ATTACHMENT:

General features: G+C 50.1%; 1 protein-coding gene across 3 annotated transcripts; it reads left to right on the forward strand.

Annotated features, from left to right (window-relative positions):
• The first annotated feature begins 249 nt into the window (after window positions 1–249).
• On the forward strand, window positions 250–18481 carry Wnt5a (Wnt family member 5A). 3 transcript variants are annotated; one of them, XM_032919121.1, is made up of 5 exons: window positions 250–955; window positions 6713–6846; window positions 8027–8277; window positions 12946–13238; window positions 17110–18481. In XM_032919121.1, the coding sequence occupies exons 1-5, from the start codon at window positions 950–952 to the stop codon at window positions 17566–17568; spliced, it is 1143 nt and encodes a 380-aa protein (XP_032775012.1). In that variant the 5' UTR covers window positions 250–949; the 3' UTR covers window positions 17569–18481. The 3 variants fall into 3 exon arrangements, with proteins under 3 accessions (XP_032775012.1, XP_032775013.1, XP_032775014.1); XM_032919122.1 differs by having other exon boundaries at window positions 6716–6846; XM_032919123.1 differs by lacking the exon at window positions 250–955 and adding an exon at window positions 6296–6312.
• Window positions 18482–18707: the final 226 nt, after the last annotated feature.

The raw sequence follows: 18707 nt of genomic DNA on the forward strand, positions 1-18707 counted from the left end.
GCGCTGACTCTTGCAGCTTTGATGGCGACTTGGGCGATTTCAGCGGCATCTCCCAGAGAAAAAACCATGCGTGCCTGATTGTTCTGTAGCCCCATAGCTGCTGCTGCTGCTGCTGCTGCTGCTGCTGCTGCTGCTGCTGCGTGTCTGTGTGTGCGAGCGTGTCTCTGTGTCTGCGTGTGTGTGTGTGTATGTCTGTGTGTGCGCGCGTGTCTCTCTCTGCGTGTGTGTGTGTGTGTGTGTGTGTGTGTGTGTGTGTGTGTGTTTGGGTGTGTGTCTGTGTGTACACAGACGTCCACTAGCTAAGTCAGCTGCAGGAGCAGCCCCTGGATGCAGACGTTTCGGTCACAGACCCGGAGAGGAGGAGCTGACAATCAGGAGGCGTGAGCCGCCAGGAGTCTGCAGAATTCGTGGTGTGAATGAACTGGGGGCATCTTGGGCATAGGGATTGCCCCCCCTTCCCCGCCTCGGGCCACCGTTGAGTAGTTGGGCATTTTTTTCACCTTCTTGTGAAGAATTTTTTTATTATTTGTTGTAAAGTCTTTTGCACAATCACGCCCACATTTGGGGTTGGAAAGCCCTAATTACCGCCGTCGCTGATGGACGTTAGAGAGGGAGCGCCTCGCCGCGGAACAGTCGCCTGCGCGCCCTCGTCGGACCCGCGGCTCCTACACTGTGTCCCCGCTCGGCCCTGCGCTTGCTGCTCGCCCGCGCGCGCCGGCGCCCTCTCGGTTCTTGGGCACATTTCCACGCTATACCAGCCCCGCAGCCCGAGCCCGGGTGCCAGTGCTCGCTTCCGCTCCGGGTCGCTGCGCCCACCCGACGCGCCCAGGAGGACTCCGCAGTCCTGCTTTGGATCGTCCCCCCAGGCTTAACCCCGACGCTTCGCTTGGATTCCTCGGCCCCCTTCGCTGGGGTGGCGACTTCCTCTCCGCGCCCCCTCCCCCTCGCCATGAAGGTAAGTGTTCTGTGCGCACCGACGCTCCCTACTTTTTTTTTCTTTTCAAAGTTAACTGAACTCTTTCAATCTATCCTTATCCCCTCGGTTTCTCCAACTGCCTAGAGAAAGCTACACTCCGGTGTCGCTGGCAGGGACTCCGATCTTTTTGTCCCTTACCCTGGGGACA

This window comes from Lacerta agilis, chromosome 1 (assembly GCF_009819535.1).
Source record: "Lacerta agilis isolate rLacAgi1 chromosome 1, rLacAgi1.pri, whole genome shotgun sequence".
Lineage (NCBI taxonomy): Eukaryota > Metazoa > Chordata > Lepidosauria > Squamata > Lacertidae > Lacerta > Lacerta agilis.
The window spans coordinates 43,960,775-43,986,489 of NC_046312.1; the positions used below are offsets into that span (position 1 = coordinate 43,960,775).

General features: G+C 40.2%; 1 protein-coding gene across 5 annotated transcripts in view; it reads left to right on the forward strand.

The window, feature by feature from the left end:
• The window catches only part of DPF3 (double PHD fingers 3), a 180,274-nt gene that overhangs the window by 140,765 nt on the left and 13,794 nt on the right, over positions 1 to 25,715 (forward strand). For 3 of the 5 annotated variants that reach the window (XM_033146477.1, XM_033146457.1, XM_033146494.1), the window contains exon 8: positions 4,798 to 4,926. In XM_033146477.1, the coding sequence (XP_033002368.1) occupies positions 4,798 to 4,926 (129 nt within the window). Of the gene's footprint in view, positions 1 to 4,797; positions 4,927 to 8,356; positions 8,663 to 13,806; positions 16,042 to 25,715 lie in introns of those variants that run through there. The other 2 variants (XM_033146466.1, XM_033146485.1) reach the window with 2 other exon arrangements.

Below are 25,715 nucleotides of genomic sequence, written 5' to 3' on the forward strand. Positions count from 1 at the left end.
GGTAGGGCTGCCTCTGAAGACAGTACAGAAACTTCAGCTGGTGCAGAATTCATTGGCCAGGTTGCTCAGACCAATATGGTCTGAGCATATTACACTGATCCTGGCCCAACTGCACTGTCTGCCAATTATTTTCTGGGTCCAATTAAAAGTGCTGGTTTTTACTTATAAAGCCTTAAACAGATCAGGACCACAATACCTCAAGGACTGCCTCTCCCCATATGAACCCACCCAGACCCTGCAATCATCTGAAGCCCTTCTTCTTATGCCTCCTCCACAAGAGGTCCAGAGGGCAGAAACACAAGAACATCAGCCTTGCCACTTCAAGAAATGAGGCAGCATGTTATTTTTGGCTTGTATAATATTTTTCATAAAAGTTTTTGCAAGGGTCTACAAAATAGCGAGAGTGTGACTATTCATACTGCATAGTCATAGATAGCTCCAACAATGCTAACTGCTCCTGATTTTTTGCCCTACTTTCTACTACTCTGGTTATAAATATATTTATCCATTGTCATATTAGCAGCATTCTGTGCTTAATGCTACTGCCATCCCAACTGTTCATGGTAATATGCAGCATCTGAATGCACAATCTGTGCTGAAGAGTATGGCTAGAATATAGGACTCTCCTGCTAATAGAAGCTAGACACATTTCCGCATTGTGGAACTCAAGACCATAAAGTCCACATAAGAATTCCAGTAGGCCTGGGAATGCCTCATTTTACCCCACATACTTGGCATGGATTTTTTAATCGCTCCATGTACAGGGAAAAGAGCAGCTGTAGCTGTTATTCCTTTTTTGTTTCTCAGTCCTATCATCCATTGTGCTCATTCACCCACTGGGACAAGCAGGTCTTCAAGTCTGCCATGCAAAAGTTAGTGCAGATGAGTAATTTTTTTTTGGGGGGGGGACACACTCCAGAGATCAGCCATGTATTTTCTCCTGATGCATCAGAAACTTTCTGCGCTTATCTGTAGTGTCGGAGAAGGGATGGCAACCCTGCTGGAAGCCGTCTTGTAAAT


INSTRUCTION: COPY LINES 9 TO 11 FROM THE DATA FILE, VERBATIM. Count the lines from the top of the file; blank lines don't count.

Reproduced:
Source record: "Lacerta agilis isolate rLacAgi1 chromosome 1, rLacAgi1.pri, whole genome shotgun sequence".
Lineage (NCBI taxonomy): Eukaryota > Metazoa > Chordata > Lepidosauria > Squamata > Lacertidae > Lacerta > Lacerta agilis.
The window spans coordinates 43,960,775-43,986,489 of NC_046312.1; the positions used below are offsets into that span (position 1 = coordinate 43,960,775).